Justice Melvin Shannon of Alberta Court of Queen’s Bench ruled that the museum can argue against the injunction on Jan. 28, but a Glenbow official told Maclean 's that the institution will likely appeal the matter in court this week. The mask was lent by the Royal Ontario Museum, which obtained it in the early 1920s from the daughter of a Mohawk chief, and which displayed it from the 1930s until 1980.
Through more than 650 artifacts— from ceremonial masks to moccasins, canoes and clubs— The Spirit Sings illustrates the historic attachment to the land shared by Canada’s diverse aboriginal peoples. The $2.6-million show, which will leave Calgary on May 1 to be exhibited in Ottawa by the Canadian Museum of Civilization in July, spans the period from the early 16th century, when Europeans began settling amid the now-extinct Beothuk peoples of Newfoundland, to the early 1900s, when hardy traders established posts in Canada’s North.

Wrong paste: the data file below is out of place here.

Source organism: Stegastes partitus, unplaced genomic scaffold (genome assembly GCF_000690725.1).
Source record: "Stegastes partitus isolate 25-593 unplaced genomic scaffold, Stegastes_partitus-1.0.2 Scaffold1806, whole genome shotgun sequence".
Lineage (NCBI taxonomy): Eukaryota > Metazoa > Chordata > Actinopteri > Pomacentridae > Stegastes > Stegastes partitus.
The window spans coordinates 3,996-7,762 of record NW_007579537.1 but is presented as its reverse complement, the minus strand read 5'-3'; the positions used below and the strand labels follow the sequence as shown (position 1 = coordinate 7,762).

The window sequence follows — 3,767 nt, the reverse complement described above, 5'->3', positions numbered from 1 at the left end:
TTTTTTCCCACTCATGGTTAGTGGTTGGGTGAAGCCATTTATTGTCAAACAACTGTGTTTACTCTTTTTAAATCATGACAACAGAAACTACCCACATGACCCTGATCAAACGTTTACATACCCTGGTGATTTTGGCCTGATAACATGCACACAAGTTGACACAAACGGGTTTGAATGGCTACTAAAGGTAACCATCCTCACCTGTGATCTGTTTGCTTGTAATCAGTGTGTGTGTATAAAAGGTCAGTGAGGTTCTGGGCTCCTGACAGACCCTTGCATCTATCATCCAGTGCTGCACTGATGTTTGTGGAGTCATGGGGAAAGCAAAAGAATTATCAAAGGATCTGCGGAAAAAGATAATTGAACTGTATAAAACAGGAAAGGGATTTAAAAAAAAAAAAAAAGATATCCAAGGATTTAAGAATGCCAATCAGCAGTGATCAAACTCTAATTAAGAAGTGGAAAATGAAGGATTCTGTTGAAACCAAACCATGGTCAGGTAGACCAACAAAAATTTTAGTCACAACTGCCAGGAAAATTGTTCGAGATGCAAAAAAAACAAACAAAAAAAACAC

More than two-thirds of the artifacts have never been displayed in Canada. During the past four centuries, colonizers obtained them through trade, commissions or purchases, taking many of those treasures back to the Old World. To assemble The Spirit Sings, six curators spent five years travelling to 20 countries and sifting through a previously unmined mother lode of native Canadian artifacts. They examined 10,000 artifacts in private and public collections throughout the world.
In assembling the exhibition, the curators had to overcome numerous obstacles. Some museums were reluctant to lend particularly fragile objects. A more
unusual problem arose over the transportation of a wooden Iroquois war club with a feathered, carved head at one end. Its owner, Scotland’s Earl of Elgin and Kincardine, brought it to Toronto and presented it to a Glenbow employee—who then had to get special security clearance at Toronto Pearson International Airport to carry it on board to
Calgary, because it was technically a weapon.